Linking Aluva, Kothamangalam, Thattekkad, Kuttampuzha, Pindimedu, Tholunada, Kunjikutty, Anakkulam and . Nallathanni, the Britishers had built a 66-foot highway to reach what is today known as the Kanan Devan Tea Estates in Munnar.

From Athirapally, one of the major tourist centres in South India, the distance to Idamalayar is only 18 km. The existing road, built by the Forest Department, is now motorable only by jeep. If this road is adequately widened, travellers from Athirapally can reach Idamalayar quickly 2 and easily.

Vadattupara is 5 km from Idamalayar. If a bridge is built at Anakkayam (located where the Idamalayar and Pooyamkutty rivers join together), Kuttampuzha comes within easy reach. The Anakkayam bridge is in the proposed NedumbasseriMunnar Sector. One can reach Coimbatore by travelling north for 49 km from Idamalayar through forest roads. If a road linking Coimbatore, Idamalayar and Kothamangalam is built, the heavy traffic on National Highway 49 will ease considerably. This will also pave the way for the rapid development of Central Tranvancore.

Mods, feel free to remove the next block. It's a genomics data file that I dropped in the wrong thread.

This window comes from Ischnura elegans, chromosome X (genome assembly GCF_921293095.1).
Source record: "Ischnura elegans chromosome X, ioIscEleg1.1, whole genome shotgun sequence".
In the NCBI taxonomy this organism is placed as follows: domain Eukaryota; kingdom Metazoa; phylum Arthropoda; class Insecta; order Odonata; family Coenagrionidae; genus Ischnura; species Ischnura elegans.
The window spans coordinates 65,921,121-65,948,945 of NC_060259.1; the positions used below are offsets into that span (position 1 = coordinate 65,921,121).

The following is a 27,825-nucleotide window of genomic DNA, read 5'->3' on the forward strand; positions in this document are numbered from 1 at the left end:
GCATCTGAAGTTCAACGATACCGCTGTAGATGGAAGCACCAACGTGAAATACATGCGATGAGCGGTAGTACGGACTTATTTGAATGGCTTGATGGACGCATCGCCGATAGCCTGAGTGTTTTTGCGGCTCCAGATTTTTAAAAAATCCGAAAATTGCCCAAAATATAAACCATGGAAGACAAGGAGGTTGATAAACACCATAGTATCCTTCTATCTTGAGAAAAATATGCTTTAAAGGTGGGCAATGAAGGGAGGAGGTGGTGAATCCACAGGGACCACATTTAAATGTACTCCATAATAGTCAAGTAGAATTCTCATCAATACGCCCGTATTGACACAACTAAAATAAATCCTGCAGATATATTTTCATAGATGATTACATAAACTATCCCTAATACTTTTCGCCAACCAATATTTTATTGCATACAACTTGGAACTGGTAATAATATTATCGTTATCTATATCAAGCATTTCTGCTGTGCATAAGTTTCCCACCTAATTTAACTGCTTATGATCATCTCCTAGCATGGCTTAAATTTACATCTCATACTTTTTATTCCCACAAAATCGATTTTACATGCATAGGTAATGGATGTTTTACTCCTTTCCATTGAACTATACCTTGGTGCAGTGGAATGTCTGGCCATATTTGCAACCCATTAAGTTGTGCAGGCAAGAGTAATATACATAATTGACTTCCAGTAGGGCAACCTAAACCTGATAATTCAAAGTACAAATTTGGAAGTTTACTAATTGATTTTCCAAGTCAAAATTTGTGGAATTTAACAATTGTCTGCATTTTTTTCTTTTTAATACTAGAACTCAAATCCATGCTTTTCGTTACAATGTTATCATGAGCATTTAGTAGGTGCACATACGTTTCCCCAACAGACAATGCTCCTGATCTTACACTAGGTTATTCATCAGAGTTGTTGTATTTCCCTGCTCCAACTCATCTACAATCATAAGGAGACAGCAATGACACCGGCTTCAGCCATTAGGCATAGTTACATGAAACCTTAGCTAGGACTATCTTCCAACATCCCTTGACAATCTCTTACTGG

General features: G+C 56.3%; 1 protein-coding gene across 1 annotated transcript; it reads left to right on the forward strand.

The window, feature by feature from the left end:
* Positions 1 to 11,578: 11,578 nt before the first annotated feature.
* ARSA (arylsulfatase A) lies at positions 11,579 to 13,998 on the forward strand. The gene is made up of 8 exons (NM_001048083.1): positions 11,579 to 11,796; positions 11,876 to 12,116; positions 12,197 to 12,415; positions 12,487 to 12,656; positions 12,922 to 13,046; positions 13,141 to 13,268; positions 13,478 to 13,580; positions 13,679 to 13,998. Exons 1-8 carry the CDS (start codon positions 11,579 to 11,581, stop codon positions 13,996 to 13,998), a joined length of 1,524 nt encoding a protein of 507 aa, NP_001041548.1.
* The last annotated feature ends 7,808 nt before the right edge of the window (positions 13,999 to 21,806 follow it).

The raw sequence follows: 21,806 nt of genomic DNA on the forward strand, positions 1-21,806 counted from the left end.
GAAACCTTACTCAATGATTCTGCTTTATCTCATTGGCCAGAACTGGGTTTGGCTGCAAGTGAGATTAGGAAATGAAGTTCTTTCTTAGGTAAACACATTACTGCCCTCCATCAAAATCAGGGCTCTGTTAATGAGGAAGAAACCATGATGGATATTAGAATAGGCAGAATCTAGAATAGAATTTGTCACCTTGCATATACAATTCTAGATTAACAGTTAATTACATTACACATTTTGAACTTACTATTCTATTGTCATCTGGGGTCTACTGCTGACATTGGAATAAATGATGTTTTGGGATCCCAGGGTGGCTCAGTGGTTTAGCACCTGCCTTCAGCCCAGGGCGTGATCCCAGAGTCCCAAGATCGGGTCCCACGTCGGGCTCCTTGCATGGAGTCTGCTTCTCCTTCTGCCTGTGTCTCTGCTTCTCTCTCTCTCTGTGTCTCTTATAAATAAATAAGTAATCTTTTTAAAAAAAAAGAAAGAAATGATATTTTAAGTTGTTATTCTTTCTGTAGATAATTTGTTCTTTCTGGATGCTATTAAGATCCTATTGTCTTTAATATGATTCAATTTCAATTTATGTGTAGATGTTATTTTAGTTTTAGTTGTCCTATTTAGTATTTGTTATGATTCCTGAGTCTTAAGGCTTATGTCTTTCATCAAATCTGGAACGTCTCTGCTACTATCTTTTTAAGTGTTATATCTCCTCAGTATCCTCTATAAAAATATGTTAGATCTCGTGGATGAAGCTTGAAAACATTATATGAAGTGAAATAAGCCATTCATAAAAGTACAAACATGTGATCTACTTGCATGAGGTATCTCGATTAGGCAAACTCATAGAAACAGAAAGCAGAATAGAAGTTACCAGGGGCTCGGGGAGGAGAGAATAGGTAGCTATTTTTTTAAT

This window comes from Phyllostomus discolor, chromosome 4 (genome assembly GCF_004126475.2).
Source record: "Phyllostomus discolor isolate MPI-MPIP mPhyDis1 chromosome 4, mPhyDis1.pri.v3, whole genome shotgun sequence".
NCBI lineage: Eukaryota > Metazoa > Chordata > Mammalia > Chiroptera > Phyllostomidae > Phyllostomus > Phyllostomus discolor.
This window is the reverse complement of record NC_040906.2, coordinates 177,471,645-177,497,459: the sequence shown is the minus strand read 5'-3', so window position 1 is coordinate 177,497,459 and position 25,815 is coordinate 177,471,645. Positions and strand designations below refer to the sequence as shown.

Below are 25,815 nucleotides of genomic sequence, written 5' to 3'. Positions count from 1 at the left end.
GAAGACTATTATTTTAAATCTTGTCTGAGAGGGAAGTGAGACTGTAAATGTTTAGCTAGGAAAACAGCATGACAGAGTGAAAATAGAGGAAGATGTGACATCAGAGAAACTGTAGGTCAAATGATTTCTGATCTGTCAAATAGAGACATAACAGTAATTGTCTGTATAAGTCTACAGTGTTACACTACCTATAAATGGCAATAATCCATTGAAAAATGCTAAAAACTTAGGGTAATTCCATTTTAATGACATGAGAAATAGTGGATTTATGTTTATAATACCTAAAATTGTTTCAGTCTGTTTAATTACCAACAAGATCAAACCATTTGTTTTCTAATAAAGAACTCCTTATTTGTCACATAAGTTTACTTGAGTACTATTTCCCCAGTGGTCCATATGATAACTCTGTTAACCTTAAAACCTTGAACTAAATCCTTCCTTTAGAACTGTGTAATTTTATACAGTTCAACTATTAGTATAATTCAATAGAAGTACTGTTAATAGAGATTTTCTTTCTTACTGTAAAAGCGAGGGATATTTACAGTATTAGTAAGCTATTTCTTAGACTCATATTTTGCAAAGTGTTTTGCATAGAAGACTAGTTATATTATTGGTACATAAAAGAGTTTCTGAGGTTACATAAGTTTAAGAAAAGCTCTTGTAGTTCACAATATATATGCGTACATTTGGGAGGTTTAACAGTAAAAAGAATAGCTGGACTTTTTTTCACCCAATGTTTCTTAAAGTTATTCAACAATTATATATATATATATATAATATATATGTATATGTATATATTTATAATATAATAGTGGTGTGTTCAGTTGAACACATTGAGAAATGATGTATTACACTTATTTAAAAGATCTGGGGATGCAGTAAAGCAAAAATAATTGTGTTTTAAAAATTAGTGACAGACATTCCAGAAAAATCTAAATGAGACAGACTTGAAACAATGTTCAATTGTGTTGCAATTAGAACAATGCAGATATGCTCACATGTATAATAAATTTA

Even in spite of insufficient infrastructure, quite a lot of foreign and domestic tourists come to Kuttampuzha and the nearby areas. By all standards, the entire region deserves to be accorded the status of an international tourist Centre.

Close to the Idamalayar dam is a strangely huge teak tree. 7.5 metres in circumference this is claimed to be the largest tree in the world